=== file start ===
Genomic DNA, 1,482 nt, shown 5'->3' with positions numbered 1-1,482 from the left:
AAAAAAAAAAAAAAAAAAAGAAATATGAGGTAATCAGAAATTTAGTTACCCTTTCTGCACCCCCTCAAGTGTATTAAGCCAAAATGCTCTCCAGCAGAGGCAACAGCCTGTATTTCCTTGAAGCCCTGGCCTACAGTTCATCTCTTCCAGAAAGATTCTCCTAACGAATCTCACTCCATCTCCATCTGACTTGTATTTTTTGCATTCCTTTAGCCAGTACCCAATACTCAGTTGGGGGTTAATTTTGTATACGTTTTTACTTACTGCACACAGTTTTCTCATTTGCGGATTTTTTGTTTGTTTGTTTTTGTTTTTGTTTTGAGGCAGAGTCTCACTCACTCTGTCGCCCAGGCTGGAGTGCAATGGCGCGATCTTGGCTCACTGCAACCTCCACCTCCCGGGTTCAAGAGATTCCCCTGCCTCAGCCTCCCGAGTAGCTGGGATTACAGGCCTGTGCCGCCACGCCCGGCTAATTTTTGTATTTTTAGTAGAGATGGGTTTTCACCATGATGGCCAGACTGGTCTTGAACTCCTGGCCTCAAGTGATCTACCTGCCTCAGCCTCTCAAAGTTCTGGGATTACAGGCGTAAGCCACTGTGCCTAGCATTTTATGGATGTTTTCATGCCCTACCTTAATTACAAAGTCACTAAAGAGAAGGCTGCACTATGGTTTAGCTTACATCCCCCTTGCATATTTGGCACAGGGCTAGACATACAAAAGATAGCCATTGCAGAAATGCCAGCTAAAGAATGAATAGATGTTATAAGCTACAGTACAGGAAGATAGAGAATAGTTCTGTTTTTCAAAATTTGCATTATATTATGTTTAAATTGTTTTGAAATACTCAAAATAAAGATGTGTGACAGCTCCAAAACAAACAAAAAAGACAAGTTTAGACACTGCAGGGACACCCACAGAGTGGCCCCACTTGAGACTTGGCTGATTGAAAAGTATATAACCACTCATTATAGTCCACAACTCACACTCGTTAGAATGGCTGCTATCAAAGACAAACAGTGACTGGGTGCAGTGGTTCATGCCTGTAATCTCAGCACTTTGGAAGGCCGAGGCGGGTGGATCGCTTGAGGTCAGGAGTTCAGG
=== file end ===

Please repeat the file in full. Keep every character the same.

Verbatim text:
Genomic DNA, 1,482 nt, shown 5'->3' with positions numbered 1-1,482 from the left:
AAAAAAAAAAAAAAAAAAAGAAATATGAGGTAATCAGAAATTTAGTTACCCTTTCTGCACCCCCTCAAGTGTATTAAGCCAAAATGCTCTCCAGCAGAGGCAACAGCCTGTATTTCCTTGAAGCCCTGGCCTACAGTTCATCTCTTCCAGAAAGATTCTCCTAACGAATCTCACTCCATCTCCATCTGACTTGTATTTTTTGCATTCCTTTAGCCAGTACCCAATACTCAGTTGGGGGTTAATTTTGTATACGTTTTTACTTACTGCACACAGTTTTCTCATTTGCGGATTTTTTGTTTGTTTGTTTTTGTTTTTGTTTTGAGGCAGAGTCTCACTCACTCTGTCGCCCAGGCTGGAGTGCAATGGCGCGATCTTGGCTCACTGCAACCTCCACCTCCCGGGTTCAAGAGATTCCCCTGCCTCAGCCTCCCGAGTAGCTGGGATTACAGGCCTGTGCCGCCACGCCCGGCTAATTTTTGTATTTTTAGTAGAGATGGGTTTTCACCATGATGGCCAGACTGGTCTTGAACTCCTGGCCTCAAGTGATCTACCTGCCTCAGCCTCTCAAAGTTCTGGGATTACAGGCGTAAGCCACTGTGCCTAGCATTTTATGGATGTTTTCATGCCCTACCTTAATTACAAAGTCACTAAAGAGAAGGCTGCACTATGGTTTAGCTTACATCCCCCTTGCATATTTGGCACAGGGCTAGACATACAAAAGATAGCCATTGCAGAAATGCCAGCTAAAGAATGAATAGATGTTATAAGCTACAGTACAGGAAGATAGAGAATAGTTCTGTTTTTCAAAATTTGCATTATATTATGTTTAAATTGTTTTGAAATACTCAAAATAAAGATGTGTGACAGCTCCAAAACAAACAAAAAAGACAAGTTTAGACACTGCAGGGACACCCACAGAGTGGCCCCACTTGAGACTTGGCTGATTGAAAAGTATATAACCACTCATTATAGTCCACAACTCACACTCGTTAGAATGGCTGCTATCAAAGACAAACAGTGACTGGGTGCAGTGGTTCATGCCTGTAATCTCAGCACTTTGGAAGGCCGAGGCGGGTGGATCGCTTGAGGTCAGGAGTTCAGG